DAY 3 / WEST UNIT OF SAGUARO NATIONAL PARK – TUCSON MOUNTAIN DISTRICT, ARIZONA- SONORAN DESERT MUSEUM We’ll split this day between exploring the park and visiting the Arizona-Sonoran Desert Museum. TripAdvisor ranks the museum as one of the top ten in the country, maybe because about 85 percent of the experience is outdoors and features living plants and animals! This district of the park is smaller and at a lower elevation than the east side, but there are areas of uninterrupted saguaro forest. The trails are quite varied, and your guide will choose the best one for the current conditions and available time. Hacienda del Sol Guest Ranch Resort
DAY 4 / KARTCHNER CAVERNS STATE PARK Taking a literal deep dive into the Sonoran landscape, we head underground today to explore the Rotunda and Throne Room of the Kartchner limestone cavern. We’re only in the cavern for just under an hour, but that’s long enough to behold the “bell canopy,” formed by water flowing over a bump in the cave wall, and one of the world’s longest soda straw stalactites, at slightly over 21 feet tall. We’ll also see the cave discoverers’ original trail, 45,000-year-old bat guano, and “Kubla Khan,” the largest column formation in Arizona. Back above ground, our guide leads the way on an afternoon hike along one of the park’s scenic trails. Casa de San Pedro B&B
DAY 5 / CORONADO NATIONAL MEMORIAL This morning we make the short drive to Coronado National Memorial. The Memorial was arranged as gesture of goodwill between the United States and Mexican governments in 1941 and commemorates the first organized land expedition into the present-day American Southwest by conquistador Francisco Vasques de Coronado in 1540. The Coronado expedition ushered in a period of cultural collapse for the indigenous peoples of the region, while simultaneously launching an era of cultural amalgamation that continues to this day. Here we’ll enjoy a picnic lunch and hike one of the trails that runs through the Memorial, including Joe’s Canyon Trail, the Coronado Peak Trail, and the Cave Trail. In mid-afternoon we arrive in the charming town of Bisbee, which earned the title of Best Historic Small Town from Sunset magazine in 2016. You’ll have some free time this afternoon to explore the downtown area before dinner this evening. Copper Queen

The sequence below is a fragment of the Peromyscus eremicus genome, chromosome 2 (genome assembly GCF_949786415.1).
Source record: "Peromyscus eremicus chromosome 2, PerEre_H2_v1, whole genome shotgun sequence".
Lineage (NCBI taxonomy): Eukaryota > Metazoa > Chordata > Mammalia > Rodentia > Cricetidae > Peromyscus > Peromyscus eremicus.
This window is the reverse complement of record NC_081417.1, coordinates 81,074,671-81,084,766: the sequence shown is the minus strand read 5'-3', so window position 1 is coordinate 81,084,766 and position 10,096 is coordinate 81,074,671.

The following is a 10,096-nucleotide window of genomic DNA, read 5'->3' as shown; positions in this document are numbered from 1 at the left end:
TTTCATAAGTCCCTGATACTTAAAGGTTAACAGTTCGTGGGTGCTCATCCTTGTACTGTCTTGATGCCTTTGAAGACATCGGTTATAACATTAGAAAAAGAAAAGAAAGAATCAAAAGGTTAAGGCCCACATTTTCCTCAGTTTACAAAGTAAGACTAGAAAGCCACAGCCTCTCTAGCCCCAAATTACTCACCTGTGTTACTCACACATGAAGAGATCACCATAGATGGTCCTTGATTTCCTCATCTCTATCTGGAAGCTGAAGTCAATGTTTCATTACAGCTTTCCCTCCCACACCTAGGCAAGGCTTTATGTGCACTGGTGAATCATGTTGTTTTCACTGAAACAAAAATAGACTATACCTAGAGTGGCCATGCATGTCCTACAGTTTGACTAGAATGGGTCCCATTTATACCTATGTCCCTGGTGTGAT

DAY 6 / CHIRICAHUA NATIONAL MONUMENT We have a full day to explore the trails and history of this “Wonderland of Rocks.” The Monument was established in 1924 to preserve its extensive hoodoos (the same geological formation found in Bryce Canyon) and balancing rocks. This is a birding mecca, so keep your binoculars handy to view some of the 13 different hummingbird species found in the area, many of which are native to Mexico and rarely seen in the U.S. We’ll also have time to hike today, and two great options include the Echo Canyon or Natural Bridge Trail. We return to Bisbee this afternoon, and tonight celebrate the week with a festive farewell dinner. Copper Queen
DAY 7 / HIKE AND TUCSON FOR DEPARTURES HOME On our way to Tucson this morning for flights home we’ll get one last history lesson at a stop in Tombstone—famous for its storied past, where the legends “Doc” Holliday and Wyatt Earp loom large